Inflation in America, already near record lows, may shrink even more this week.
And not just because a flood of cheap Asian imports will keep a lid on prices.
When the US government releases January numbers for consumer inflation on Tuesday, it will also announce a tweak to the way it measures them.
Government technicians use a basket of goods - energy, cars, food, etc. - to measure the consumer price index (CPI), and this week they plan to rearrange the ingredients. The result will likely be lower numbers for inflation.
Computers, for example, with prices in a state of perpetual free-fall, will have greater weight, and cellular phones get tossed in for the first time.
The Bureau of Labor Statistics (BLS) rearranges its shopping basket once a decade, but this time the switch falls in with a controversial effort to change the way the CPI is calculated.
Squeeze on Social Security
Already, Social Security checks for 44 million Americans have been shaved by about $2.10 per month, thanks to technical adjustments to the CPI in recent years.Still, an annual cost-of-living raise put the average check at $765 last month, up from $749 the month before.
Several other changes in 1998 and '99 could keep the CPI down. President Clinton's Council of Economic Advisers recently said it expects a 0.41 percentage point decrease in inflation from what it would be otherwise.
The changes aim for greater accuracy. But they have political implications.
Three years ago, when a huge federal budget deficit alarmed many in Washington, Federal Reserve Chairman Alan Greenspan told Congress the CPI substantially overstated inflation.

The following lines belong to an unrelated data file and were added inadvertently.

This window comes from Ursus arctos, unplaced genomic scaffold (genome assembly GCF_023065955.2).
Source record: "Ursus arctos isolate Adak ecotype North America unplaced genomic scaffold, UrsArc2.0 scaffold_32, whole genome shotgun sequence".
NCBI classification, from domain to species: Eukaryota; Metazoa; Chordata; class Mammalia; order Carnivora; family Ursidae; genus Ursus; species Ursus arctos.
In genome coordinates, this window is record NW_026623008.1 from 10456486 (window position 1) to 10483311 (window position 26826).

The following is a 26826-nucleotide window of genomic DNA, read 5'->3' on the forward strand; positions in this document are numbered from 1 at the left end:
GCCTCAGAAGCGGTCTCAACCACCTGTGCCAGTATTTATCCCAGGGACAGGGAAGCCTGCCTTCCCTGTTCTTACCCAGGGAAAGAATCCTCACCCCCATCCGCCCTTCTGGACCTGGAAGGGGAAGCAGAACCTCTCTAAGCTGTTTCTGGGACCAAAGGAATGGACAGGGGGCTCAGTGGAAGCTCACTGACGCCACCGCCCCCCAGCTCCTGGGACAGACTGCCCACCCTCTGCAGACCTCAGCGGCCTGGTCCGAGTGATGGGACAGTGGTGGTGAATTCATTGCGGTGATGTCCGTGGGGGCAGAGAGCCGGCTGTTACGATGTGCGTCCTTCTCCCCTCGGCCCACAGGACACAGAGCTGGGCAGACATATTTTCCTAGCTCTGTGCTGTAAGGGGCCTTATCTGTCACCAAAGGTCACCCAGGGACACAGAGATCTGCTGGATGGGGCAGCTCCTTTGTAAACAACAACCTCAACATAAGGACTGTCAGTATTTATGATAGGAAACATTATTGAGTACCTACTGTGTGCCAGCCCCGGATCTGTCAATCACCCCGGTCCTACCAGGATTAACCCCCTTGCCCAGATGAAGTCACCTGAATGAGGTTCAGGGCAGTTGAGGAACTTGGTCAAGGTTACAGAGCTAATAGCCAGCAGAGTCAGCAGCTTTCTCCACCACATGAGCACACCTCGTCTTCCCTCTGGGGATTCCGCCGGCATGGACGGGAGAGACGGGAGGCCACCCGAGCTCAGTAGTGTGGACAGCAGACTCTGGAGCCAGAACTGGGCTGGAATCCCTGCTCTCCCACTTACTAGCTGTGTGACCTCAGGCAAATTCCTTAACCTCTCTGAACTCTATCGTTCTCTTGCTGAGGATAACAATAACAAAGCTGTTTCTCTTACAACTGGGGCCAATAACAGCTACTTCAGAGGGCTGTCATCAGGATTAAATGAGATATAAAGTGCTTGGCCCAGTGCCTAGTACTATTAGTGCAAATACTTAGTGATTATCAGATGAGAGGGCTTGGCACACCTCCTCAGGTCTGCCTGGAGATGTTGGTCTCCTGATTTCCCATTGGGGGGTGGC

His statement caused a furor because, if true, a "correct" measure of the CPI would reduce cost-of-living adjustments to pension checks and income taxes.
Bingo! Pension payments drop $225 billion over 10 years. Taxes go up without a politically costly congressional vote. The budget deficit shrinks rapidly. A very tempting move for politicians.
House Speaker Newt Gingrich soon told a town meeting in Georgia, "We have a handful of bureaucrats who, all professional economists agree, have an error in their calculations. If they can't get it right in the next 30 days or so, we zero them out; we transfer the responsibility to either the Federal Reserve or the Treasury, and tell them to get it right."
That didn't happen. The BLS still compiles the CPI, in part because the federal deficit began to disappear as expanding employment and a booming stock market brought higher tax revenues.
And many economists and others want nonpartisan civil servants, not politicians, measuring the CPI.
Washington's statistical agencies, notes Dean Baker, an economist at the Economic Policy Institute in Washington, have "a good reputation. They have not yielded to political pressure. No one suspects the numbers are cooked."
Some urge more change
A Senate Finance Committee advisory commission chaired by economist Michael Boskin urged about a year ago that an independent commission review CPI "progress" every three years. And it suggested that Congress adjust pension and income-tax indexing without waiting for the BLS. It figured the "upward bias" in the CPI at 1.1 percentage points a year.
So has the BLS made "progress?"
"They are doing some good things," says Mr. Boskin, an economics professor at Stanford University in California. "We believe they could responsibly move a bit more quickly and a bit more completely."
Congress has given the BLS more money to improve statistics-gathering, but Boskin says more money would help.
Barry Bosworth, of Brookings Institution in Washington, agrees. The market basket should be enlarged and updated every two years, not 10, he says. People change their buying habits more than once a decade.